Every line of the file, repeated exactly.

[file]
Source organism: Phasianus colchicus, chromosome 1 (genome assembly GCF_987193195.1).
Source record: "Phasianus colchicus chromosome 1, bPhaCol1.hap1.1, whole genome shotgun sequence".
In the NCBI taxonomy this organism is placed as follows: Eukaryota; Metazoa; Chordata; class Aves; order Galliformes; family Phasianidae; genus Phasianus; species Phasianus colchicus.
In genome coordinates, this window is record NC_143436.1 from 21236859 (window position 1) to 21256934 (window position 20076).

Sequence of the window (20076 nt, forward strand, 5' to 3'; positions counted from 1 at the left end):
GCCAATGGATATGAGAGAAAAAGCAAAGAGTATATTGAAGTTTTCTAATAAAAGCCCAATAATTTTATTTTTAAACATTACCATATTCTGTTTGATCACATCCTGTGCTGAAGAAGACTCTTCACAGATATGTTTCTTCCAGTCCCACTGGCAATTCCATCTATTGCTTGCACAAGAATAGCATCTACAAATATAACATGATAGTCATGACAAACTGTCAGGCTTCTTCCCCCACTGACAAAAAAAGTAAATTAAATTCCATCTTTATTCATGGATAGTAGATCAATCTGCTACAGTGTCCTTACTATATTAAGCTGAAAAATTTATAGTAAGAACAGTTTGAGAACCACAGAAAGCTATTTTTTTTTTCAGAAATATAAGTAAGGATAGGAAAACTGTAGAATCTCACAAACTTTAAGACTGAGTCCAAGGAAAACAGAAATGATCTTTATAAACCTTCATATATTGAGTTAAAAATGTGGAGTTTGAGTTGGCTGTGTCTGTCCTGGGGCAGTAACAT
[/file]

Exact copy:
Source organism: Phasianus colchicus, chromosome 1 (genome assembly GCF_987193195.1).
Source record: "Phasianus colchicus chromosome 1, bPhaCol1.hap1.1, whole genome shotgun sequence".
In the NCBI taxonomy this organism is placed as follows: Eukaryota; Metazoa; Chordata; class Aves; order Galliformes; family Phasianidae; genus Phasianus; species Phasianus colchicus.
In genome coordinates, this window is record NC_143436.1 from 21236859 (window position 1) to 21256934 (window position 20076).

Sequence of the window (20076 nt, forward strand, 5' to 3'; positions counted from 1 at the left end):
GCCAATGGATATGAGAGAAAAAGCAAAGAGTATATTGAAGTTTTCTAATAAAAGCCCAATAATTTTATTTTTAAACATTACCATATTCTGTTTGATCACATCCTGTGCTGAAGAAGACTCTTCACAGATATGTTTCTTCCAGTCCCACTGGCAATTCCATCTATTGCTTGCACAAGAATAGCATCTACAAATATAACATGATAGTCATGACAAACTGTCAGGCTTCTTCCCCCACTGACAAAAAAAGTAAATTAAATTCCATCTTTATTCATGGATAGTAGATCAATCTGCTACAGTGTCCTTACTATATTAAGCTGAAAAATTTATAGTAAGAACAGTTTGAGAACCACAGAAAGCTATTTTTTTTTTCAGAAATATAAGTAAGGATAGGAAAACTGTAGAATCTCACAAACTTTAAGACTGAGTCCAAGGAAAACAGAAATGATCTTTATAAACCTTCATATATTGAGTTAAAAATGTGGAGTTTGAGTTGGCTGTGTCTGTCCTGGGGCAGTAACAT